The front wing can be adjusted using existing parts but no parts can be added, removed or replaced. Bodywork can be removed, cosmetic changes can be made, tape can be added and any part of the car can be cleaned.
Onboard cameras, marshalling systems and timing transponders can be removed, refitted or checked. Changes can also be made to the mirrors, seat belts and pedals and the drinks bottle can be filled up to a maximum of 1.5 litres.
Any parts removed to carry out work or safety checks must be kept close to the car in sight of the assigned scrutineer. Everything must be refitted back as it was before the car leaves the pit lane.
Max Verstappen, Red Bull Racing, arrives in Parc Ferme after Qualifying
Photo by: Charles Coates / Motorsport Images
What if a car has been damaged?
The rules permit the ‘repair of genuine accident damage’ but exactly how this is defined is a rather grey area.
Cars often require touching up after qualifying as the areas closest to the track – such as the floor, diffuser or front wing – can get damaged from hitting kerbs or debris. If a driver has an off, it could be a lot more work than that.
Teams must send a written request to the FIA Technical Delegate in which they will clearly define any replacement parts they need to fit. These have to be ‘the same in design and similar in mass, inertia and function’ to the original.
Repairs must be done – just like any work that is carried out in parc fermé conditions – in the presence of the assigned scrutineer, and any of the parts that are removed are retained by the FIA.
In emergency situations – like mid-qualifying or on the grid – changes can be made without written permission as long as it is fair to believe permission would be given and any parts removed are seen by the scrutineer.
What about changing the gearbox or power unit?
Certain parts must be used for a set number of races before being replaced, otherwise the team will be penalised. This penalty will be handed out whether the change required is down to a crash, a breakdown or for performance.
Gearboxes must be used for at least six races before they can be changed. If a team needs to change one before that, they face a grid penalty. If a team needs to change a chassis, they will have to start from pit lane.
The power unit is more complicated as it is split into different component parts. Each driver is only permitted a certain number of each element within the power unit during the season, but can replace them whenever they want.
They are allowed no more than three engines, three motor generator units-heat (MGU-H), three turbochargers, two energy stores, two control electronics, three motor generator units-kinetic (MGU-K) and eight sets of engine exhaust systems.
If they use more than the assigned number of any one of the elements, they are handed a grid place penalty. This is 10 places for the first request of each part, 5 for the second, and a back of the grid start if more than 15 is amassed.
An F1 engine
Photo by: Giorgio Piola
How is the team’s use of engines monitored?
The FIA attaches seals to all parts of a team’s power unit before it is used for the first time. This defines the engine as a new engine and ensures no significant moving parts can be rebuilt or replaced.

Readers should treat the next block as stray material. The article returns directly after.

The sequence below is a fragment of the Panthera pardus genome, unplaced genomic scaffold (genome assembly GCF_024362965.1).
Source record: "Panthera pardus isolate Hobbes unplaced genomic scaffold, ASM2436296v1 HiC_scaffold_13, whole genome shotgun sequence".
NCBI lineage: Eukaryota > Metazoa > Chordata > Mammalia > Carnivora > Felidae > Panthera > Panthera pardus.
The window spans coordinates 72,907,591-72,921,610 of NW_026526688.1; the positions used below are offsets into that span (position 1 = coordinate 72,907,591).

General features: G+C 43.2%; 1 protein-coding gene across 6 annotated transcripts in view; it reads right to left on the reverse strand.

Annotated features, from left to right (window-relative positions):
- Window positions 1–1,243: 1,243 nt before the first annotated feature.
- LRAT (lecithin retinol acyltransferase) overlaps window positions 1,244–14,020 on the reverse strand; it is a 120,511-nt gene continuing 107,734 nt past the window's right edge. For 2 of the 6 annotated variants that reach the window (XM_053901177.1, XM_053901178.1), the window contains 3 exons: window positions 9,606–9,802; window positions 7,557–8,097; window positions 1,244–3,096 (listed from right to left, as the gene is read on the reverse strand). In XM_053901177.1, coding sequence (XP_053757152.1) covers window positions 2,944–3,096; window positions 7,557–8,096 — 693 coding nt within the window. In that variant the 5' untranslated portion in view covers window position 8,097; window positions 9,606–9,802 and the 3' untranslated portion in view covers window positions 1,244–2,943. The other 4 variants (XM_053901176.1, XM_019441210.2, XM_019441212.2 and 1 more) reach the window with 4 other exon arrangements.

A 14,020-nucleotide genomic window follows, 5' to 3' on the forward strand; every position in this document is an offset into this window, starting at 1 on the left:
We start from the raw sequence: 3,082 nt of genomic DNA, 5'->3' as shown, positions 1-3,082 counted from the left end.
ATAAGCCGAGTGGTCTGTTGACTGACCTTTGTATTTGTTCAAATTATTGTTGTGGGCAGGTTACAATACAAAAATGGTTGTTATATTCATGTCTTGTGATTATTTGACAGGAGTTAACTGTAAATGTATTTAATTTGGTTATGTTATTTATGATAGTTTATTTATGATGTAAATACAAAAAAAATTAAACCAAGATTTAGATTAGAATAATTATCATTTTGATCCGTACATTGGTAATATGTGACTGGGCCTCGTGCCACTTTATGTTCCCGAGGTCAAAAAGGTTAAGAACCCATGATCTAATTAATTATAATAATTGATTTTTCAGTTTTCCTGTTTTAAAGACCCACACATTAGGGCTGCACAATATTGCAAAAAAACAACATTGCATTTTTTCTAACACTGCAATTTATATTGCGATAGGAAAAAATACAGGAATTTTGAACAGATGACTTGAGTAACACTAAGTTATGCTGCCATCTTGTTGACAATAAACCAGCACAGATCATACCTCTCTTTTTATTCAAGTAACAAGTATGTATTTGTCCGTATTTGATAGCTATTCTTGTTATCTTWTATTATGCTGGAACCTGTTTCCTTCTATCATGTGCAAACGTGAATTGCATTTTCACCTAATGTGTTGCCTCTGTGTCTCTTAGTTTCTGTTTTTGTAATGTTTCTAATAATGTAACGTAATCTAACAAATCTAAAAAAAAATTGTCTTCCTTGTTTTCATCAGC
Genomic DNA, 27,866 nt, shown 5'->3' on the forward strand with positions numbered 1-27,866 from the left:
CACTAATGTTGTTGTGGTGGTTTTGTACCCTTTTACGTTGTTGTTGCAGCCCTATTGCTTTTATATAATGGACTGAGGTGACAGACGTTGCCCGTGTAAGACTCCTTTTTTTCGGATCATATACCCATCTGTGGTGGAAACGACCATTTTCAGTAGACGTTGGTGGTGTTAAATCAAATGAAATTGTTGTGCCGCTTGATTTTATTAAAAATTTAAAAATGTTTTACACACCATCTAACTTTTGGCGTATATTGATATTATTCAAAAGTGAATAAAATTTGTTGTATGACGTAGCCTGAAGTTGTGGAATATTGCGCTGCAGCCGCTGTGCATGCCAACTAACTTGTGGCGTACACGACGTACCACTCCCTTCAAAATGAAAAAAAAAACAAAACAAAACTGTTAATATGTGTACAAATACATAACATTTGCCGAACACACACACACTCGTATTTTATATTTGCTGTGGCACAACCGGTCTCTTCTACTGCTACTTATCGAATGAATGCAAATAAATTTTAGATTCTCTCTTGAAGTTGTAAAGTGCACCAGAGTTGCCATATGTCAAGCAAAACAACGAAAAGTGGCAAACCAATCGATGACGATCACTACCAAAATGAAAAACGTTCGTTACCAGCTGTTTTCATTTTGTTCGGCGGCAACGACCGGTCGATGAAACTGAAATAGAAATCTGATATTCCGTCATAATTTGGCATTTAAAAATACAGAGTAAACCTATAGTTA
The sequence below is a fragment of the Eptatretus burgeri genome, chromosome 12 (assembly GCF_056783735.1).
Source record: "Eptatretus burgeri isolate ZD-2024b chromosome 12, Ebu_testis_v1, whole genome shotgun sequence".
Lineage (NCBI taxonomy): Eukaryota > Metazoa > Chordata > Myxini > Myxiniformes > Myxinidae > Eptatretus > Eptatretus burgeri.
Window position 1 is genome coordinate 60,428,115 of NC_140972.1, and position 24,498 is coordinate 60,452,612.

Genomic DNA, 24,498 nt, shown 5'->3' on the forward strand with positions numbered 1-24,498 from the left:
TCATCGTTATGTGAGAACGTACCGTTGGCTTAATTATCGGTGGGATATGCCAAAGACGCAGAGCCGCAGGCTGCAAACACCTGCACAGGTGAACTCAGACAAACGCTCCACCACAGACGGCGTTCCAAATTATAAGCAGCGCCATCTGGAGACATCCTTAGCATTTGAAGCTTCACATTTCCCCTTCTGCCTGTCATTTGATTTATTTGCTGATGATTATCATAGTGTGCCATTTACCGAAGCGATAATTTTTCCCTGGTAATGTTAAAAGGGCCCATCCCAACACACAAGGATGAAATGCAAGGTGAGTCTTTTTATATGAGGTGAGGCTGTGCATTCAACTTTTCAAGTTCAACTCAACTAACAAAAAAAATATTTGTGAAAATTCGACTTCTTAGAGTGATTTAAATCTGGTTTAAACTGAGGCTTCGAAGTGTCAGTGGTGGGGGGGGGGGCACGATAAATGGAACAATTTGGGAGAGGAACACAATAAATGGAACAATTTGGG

Seals are removed when the engine is in running conditions, but within two hours after the end of post-race parc fermé, all used power unit elements are sealed again to ensure they cannot be run or dismantled between events.
At the next event where that power unit element is used, the FIA removes those seals again and all elements must stay within the garage when not fitted to a car. They cannot be started at any time other than when on a participating car.
When can teams work on their cars?
Teams have three and a half hours after the end of qualifying to work on the cars before they have to stop for the day. The cars are covered overnight and the FIA applies seals to ensure they are not touched.
In some cases, teams can arrange permission from the Technical Delegate to keep one car out for marketing purposes, but no work can be done on it and it must be covered and sealed no more than two hours after the initial deadline.
On Sunday morning, five hours and 10 minutes before the start of the formation lap, the seals and covers can come off and teams can work on them again, still of course under parc fermé conditions.
An hour before the race begins, all the teams are informed of what work the other teams have done during this period of parc fermé conditions – which can make for some interesting reading.
F1 driver on the grid in the rain
Photo by: Mark Sutton / Motorsport Images
What happens if it rains?
Cars set up for dry conditions cannot easily be run in the wet, so if the weather changes or looks likely to change, Race Control can declare a ‘change of climactic conditions’ and relax the parc fermé conditions a little.
Teams can then change brake ducts and radiator ducts to reduce or increase cooling and alter the pitot tubes used for measurement. They can also change the headrest around the driver, as there are three different types suitable for three different temperature ranges.
On the grid, if conditions are deemed wet enough to declare it a ‘wet race’ the teams can change from the set of slick tyres allocated for the race and fit full wets or intermediate rain tyres ready for the start.